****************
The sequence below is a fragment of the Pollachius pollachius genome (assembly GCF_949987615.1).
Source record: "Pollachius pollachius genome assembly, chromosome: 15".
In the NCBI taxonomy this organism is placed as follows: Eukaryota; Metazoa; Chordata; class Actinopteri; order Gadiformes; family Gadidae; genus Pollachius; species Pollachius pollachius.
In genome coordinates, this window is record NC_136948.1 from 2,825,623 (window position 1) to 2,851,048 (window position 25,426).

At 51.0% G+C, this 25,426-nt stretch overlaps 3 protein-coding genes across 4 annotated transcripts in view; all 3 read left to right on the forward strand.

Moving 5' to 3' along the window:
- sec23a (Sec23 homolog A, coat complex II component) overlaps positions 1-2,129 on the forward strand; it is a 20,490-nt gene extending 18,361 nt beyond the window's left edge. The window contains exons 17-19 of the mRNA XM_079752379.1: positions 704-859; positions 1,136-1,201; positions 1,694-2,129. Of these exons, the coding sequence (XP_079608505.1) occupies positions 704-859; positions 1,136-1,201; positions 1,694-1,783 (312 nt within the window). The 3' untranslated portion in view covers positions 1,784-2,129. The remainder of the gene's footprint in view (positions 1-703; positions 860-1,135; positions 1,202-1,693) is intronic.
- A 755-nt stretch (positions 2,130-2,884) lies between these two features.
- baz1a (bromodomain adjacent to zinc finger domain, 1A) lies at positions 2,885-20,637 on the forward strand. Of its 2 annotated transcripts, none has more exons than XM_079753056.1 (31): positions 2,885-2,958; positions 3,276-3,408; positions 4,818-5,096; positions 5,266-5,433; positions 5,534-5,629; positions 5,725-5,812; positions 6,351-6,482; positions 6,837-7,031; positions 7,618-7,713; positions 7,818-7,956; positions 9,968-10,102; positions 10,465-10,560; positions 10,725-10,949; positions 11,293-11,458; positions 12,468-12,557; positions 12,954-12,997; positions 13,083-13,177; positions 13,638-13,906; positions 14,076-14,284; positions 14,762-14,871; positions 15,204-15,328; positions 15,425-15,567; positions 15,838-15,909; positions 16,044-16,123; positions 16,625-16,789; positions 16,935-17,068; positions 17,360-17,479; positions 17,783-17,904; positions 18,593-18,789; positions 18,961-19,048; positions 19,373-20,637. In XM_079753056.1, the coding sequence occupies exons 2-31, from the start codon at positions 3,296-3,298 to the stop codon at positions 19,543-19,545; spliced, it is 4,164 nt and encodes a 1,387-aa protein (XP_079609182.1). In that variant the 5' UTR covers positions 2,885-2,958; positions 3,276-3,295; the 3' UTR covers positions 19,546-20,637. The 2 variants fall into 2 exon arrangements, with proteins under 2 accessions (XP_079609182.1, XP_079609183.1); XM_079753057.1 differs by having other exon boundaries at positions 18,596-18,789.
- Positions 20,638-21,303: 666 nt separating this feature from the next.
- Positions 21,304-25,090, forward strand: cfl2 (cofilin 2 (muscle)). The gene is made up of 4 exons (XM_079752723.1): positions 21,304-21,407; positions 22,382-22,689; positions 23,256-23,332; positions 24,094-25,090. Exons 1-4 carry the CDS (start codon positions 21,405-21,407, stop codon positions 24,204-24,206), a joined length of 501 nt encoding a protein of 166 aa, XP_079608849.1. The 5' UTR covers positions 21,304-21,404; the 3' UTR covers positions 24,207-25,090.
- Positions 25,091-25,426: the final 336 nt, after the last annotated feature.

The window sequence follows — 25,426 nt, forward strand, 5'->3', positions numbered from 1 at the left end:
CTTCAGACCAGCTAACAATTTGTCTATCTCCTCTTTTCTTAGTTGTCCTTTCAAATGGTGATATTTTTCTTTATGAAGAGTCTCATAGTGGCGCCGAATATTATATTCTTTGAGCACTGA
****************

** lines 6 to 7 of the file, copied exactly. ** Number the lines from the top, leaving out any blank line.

Moving 5' to 3' along the window:
- sec23a (Sec23 homolog A, coat complex II component) overlaps positions 1-2,129 on the forward strand; it is a 20,490-nt gene extending 18,361 nt beyond the window's left edge. The window contains exons 17-19 of the mRNA XM_079752379.1: positions 704-859; positions 1,136-1,201; positions 1,694-2,129. Of these exons, the coding sequence (XP_079608505.1) occupies positions 704-859; positions 1,136-1,201; positions 1,694-1,783 (312 nt within the window). The 3' untranslated portion in view covers positions 1,784-2,129. The remainder of the gene's footprint in view (positions 1-703; positions 860-1,135; positions 1,202-1,693) is intronic.